|Publication number||US7069685 B2|
|Application number||US 10/662,213|
|Publication date||Jul 4, 2006|
|Filing date||Sep 12, 2003|
|Priority date||Sep 12, 2003|
|Also published as||US7454860, US7721481, US20050057808, US20060236585, US20080062487|
|Publication number||10662213, 662213, US 7069685 B2, US 7069685B2, US-B2-7069685, US7069685 B2, US7069685B2|
|Inventors||William R. Houde-Walter|
|Original Assignee||Lasermax, Inc.|
|Export Citation||BiBTeX, EndNote, RefMan|
|Patent Citations (17), Referenced by (21), Classifications (20), Legal Events (7)|
|External Links: USPTO, USPTO Assignment, Espacenet|
1. Field of the Invention
The present invention relates to head up displays, and more particularly, to a head up display for firearms, wherein a plurality of images can be selectively presented to a viewer.
2. Description of Related Art
There are several types of sights used with small arms, such as rifles, shotguns, handguns, bows and other similar hand held weapons including sights which incorporate holographic images of various one, two and three dimensional reticle patterns. Prior devices incorporating holograms are shown in U.S. Pat. Nos. 5,483,362; 4,643,515; 5,151,800; 5,815,936; and 6,490,060.
However, a need exists for a head up display for firearms which can provide a variable or a variety of images in response to user input. The need also exists for a compact lightweight head up display system that can be cooperatively engaged with firearms.
The present invention provides a head up display for firearms, wherein any of a variety of images can be selectively presented to an operator. In one configuration, a light valve is optically intermediate a beam generator and a hologram. The hologram includes a recorded image of an infinite image plane. The beam generator creates an illuminating beam that passes through the light valve and the hologram. The illuminating beam passes through the light to acquire the information in the light valve, then reconstructs the recorded infinite image plane from the hologram. The illuminating beam thus acquires any image in the light valve and upon reconstructing the image plane of the hologram, effectively displays the image of the light valve at the infinite image plan.
As the light valve can present a variety of images, or even a video, the present head up display provides a variety of images and hence data that can be presented.
The head up display 10 includes a base 20, a diffractive optic 30 connected to the base, a laser 40, a power source 50 for powering the laser, a light valve 60 and an image generator 70 operatively connected to the light valve.
The base 20 is constructed to operatively retain the diffractive optic 30, the laser 40, the power source 50, the light valve 60 and the image generator 70 relative to the firearm 12. However, it is understood that aspects of the head up display 10 can be integrated into the firearm 12. For example, the power source 50 and/or image generator 70 can be retained or housed in the firearm 12.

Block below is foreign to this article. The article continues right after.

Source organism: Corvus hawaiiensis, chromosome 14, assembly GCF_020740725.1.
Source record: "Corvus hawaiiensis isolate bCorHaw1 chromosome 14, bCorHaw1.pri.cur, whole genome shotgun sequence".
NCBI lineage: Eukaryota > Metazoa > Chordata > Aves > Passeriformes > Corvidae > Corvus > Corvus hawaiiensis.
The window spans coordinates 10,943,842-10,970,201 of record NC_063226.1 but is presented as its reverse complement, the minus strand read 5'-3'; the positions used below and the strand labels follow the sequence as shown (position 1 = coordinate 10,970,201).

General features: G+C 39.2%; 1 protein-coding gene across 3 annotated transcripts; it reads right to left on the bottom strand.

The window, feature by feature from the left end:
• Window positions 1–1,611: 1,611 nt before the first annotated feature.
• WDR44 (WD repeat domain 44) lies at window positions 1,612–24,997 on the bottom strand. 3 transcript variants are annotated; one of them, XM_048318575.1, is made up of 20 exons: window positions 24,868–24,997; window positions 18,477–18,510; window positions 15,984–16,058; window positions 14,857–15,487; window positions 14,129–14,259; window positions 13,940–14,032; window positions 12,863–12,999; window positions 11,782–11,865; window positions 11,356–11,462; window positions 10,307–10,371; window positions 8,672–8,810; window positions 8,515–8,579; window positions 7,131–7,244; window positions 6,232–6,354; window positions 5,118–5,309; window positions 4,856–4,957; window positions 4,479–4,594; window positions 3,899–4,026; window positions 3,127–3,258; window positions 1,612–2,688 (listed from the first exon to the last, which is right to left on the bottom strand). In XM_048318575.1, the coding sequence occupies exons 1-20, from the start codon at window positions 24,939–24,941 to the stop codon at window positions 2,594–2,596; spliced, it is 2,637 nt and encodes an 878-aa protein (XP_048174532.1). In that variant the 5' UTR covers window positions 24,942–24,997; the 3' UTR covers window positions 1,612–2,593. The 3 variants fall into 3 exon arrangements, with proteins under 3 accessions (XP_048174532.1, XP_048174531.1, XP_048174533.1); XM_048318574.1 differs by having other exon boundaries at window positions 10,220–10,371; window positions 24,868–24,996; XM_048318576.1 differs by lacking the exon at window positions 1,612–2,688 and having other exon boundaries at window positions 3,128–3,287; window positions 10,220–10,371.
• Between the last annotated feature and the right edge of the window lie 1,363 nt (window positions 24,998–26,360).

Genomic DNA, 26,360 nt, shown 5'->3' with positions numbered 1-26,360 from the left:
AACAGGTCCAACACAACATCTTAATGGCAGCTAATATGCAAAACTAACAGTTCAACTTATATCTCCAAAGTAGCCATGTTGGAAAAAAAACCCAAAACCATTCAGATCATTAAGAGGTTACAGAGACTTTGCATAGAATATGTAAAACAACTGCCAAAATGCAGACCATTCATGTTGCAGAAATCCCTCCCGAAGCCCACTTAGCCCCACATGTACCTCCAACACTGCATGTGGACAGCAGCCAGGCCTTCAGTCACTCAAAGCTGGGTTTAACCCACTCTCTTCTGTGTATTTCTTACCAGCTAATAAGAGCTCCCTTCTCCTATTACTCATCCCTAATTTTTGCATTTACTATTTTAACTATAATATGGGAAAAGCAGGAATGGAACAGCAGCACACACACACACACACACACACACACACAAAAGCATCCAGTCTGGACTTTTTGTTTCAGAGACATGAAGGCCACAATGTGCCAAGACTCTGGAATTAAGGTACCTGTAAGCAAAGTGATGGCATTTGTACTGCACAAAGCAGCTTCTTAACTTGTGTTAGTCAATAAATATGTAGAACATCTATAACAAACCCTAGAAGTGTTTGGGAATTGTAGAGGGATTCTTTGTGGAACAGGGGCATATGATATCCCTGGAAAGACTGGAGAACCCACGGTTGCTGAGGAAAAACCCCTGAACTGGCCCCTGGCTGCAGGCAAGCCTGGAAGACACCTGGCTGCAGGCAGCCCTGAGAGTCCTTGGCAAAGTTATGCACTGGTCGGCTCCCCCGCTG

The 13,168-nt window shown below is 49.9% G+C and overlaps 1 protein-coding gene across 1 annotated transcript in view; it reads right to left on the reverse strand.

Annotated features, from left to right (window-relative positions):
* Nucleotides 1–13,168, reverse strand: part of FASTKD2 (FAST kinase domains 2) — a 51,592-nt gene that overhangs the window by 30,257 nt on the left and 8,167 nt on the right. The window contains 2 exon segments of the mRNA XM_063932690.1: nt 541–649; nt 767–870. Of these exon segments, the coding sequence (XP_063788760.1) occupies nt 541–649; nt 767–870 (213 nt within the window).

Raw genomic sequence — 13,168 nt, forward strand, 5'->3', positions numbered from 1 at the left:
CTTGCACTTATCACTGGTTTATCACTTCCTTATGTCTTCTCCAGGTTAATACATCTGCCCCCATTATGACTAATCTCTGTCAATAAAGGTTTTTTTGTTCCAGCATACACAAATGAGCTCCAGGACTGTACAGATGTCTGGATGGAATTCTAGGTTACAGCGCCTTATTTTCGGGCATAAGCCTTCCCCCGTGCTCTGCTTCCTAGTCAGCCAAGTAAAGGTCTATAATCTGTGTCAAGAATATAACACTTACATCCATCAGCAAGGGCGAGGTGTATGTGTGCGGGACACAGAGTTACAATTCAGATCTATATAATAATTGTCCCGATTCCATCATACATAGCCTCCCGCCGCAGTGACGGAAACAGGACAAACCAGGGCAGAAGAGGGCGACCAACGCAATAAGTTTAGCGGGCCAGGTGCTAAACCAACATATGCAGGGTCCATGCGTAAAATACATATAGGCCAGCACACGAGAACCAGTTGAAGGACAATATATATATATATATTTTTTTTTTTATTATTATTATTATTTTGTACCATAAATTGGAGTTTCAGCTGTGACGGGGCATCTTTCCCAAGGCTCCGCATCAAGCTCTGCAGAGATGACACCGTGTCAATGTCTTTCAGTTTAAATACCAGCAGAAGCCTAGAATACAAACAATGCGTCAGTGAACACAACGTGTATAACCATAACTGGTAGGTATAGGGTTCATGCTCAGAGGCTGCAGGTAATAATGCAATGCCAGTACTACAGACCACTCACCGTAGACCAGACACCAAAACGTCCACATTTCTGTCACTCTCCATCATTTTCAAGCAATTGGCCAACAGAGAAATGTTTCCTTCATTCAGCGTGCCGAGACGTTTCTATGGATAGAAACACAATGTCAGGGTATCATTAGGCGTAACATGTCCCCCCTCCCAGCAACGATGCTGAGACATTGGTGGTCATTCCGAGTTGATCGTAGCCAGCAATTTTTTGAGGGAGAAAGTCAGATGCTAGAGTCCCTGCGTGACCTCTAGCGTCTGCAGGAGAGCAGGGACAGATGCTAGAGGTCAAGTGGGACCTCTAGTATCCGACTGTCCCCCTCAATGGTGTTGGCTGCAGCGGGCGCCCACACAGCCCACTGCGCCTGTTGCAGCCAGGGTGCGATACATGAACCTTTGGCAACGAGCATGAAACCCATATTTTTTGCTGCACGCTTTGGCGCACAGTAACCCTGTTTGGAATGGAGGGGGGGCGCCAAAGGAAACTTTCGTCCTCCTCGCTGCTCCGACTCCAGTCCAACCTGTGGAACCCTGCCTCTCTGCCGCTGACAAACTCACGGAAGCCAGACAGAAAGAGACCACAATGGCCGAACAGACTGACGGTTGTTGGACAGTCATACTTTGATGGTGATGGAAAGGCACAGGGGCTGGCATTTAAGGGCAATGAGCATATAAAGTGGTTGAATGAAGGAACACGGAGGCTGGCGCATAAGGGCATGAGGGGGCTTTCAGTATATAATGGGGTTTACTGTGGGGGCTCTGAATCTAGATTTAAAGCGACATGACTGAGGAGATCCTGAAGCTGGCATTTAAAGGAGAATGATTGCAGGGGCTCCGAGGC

The diffractive optic 30 is connected to the base 20. Although the diffractive optic 30 is shown as fixedly connected to the base 20 it is understood the diffractive optic can be moveably connected to the base between an operable position and a closed (or transport) position. In the fixed or operable position, the diffractive optic 30 is disposed so that an operator of the firearm 12 can sight through the diffractive optic. It is understood the diffractive optic 30 can be reflective rather than transmissive as seen in
Preferably, the diffractive optic 30 has power. That is, the diffractive optic 30 is one of a focussing diffractive optic, diverging diffractive optic or collimating diffractive optic. In one configuration, the diffractive optic 30 is a hologram and is fixedly attached to the base 20. In a further configuration, the diffractive optic 30 is a transmissive hologram. A transmissive diffractive optic provides that as an illuminating beam intersects the diffractive optic, the illuminating beam is diffracted by and passes through the optic.
In either the permanent or the moveable mounting of the diffractive optic 30, it is understood the diffractive optic can be mounted to allow adjustment around one, two or three mutual perpendicular axes. Thus, an alignment of the diffractive optic 30 can be performed to accommodate variations or tolerances in components, as well as wear.
In one configuration, the diffractive optic 30 is a hologram with a recorded image of a ground glass screen. More generally, the recorded image is preferably that of an image plane at infinity. Thus, a transmissive hologram having a recorded infinite image plane is preferably employed. It is understood that images for reconstruction can be recorded in the hologram. However, as such images are permanent and cannot be changed during operation or use of the head up display 10, the hologram can be recorded to provide the image plane at infinity. However, it is understood the image plane can be located adjacent an eye of the user (intermediate the firearm and the user) or anywhere from the firearm to infinity. Thus, the image plane can be located from adjacent the user to infinity.
The laser 40 is connected to the base for projecting an illuminating beam to intersect the diffractive optic 30. The laser 40 can directly illuminate the diffractive optic 30, or alternatively include folding or redirecting optics such as mirrors 42 which define the optic path from the laser to the diffractive optic. In one configuration, the illuminating beam from the laser 40 intersects the diffractive optic 30 at an inclined angle. That is, the principal ray of the illuminating beam is inclined relative to the normal of the diffractive optic 30.
In one configuration, the laser 40 produces a diverging coherent beam. A preferred laser is a laser diode such as HL6321MG manufactured by Hitachi.
In one configuration, the power source 50 includes at least one battery. Depending upon the anticipated power requirements, available space and weight restrictions, the batteries can be N-type batteries or AA or AAA batteries. It is understood that any type of power source, preferably portable and small in size can be utilized. The battery type power source can be disposable or rechargeable.
In one configuration, the base 20 includes a battery compartment sized to operably retain the batteries when subject to the recoil that can be experienced in a high caliber firearm. The battery compartment can be formed of a weather resistant, resilient material such as plastic and shaped to include receptacles for receiving the battery(ies) required for power. Further, the battery compartment be selectively closeable or sealable to prevent environmental migration into the compartment.
Alternatively, the firearm 12 can incorporate the power source 50, including any associated batteries. In this configuration, the base 20 includes a pair of electrical contacts or pads for providing electrical communication between the head up display 10 and the firearm 12.